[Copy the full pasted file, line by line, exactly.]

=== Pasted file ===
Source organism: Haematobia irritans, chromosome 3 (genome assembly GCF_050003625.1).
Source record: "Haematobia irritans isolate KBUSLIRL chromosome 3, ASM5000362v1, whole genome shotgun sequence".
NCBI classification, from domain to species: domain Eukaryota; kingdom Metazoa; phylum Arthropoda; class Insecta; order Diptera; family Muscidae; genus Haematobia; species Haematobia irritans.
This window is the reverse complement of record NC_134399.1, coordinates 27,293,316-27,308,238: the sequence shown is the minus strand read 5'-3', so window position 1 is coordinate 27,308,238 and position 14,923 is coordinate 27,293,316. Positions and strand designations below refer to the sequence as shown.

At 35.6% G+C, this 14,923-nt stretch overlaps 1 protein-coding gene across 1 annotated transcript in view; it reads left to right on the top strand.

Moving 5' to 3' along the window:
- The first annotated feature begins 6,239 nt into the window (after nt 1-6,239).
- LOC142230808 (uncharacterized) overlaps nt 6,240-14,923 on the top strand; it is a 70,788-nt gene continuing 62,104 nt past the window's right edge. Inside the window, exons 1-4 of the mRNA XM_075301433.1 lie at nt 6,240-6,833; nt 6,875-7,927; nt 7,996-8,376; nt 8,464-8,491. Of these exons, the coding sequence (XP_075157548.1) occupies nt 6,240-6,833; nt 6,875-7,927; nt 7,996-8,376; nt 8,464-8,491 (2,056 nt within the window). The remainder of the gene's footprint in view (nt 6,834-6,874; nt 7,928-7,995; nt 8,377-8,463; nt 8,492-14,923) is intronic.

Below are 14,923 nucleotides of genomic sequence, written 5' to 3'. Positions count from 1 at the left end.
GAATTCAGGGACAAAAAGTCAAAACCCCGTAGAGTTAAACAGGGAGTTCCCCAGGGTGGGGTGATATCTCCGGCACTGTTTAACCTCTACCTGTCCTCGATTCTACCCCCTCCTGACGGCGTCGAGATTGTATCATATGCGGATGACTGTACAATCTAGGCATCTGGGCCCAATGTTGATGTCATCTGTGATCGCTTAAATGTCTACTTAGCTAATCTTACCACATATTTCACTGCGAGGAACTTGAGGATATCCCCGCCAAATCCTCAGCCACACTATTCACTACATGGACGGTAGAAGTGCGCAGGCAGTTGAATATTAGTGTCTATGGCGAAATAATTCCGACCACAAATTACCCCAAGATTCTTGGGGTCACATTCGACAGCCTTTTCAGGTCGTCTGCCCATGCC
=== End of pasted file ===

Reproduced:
Source organism: Haematobia irritans, chromosome 3 (genome assembly GCF_050003625.1).
Source record: "Haematobia irritans isolate KBUSLIRL chromosome 3, ASM5000362v1, whole genome shotgun sequence".
NCBI classification, from domain to species: domain Eukaryota; kingdom Metazoa; phylum Arthropoda; class Insecta; order Diptera; family Muscidae; genus Haematobia; species Haematobia irritans.
This window is the reverse complement of record NC_134399.1, coordinates 27,293,316-27,308,238: the sequence shown is the minus strand read 5'-3', so window position 1 is coordinate 27,308,238 and position 14,923 is coordinate 27,293,316. Positions and strand designations below refer to the sequence as shown.

At 35.6% G+C, this 14,923-nt stretch overlaps 1 protein-coding gene across 1 annotated transcript in view; it reads left to right on the top strand.

Moving 5' to 3' along the window:
- The first annotated feature begins 6,239 nt into the window (after nt 1-6,239).
- LOC142230808 (uncharacterized) overlaps nt 6,240-14,923 on the top strand; it is a 70,788-nt gene continuing 62,104 nt past the window's right edge. Inside the window, exons 1-4 of the mRNA XM_075301433.1 lie at nt 6,240-6,833; nt 6,875-7,927; nt 7,996-8,376; nt 8,464-8,491. Of these exons, the coding sequence (XP_075157548.1) occupies nt 6,240-6,833; nt 6,875-7,927; nt 7,996-8,376; nt 8,464-8,491 (2,056 nt within the window). The remainder of the gene's footprint in view (nt 6,834-6,874; nt 7,928-7,995; nt 8,377-8,463; nt 8,492-14,923) is intronic.

Below are 14,923 nucleotides of genomic sequence, written 5' to 3'. Positions count from 1 at the left end.
GAATTCAGGGACAAAAAGTCAAAACCCCGTAGAGTTAAACAGGGAGTTCCCCAGGGTGGGGTGATATCTCCGGCACTGTTTAACCTCTACCTGTCCTCGATTCTACCCCCTCCTGACGGCGTCGAGATTGTATCATATGCGGATGACTGTACAATCTAGGCATCTGGGCCCAATGTTGATGTCATCTGTGATCGCTTAAATGTCTACTTAGCTAATCTTACCACATATTTCACTGCGAGGAACTTGAGGATATCCCCGCCAAATCCTCAGCCACACTATTCACTACATGGACGGTAGAAGTGCGCAGGCAGTTGAATATTAGTGTCTATGGCGAAATAATTCCGACCACAAATTACCCCAAGATTCTTGGGGTCACATTCGACAGCCTTTTCAGGTCGTCTGCCCATGCC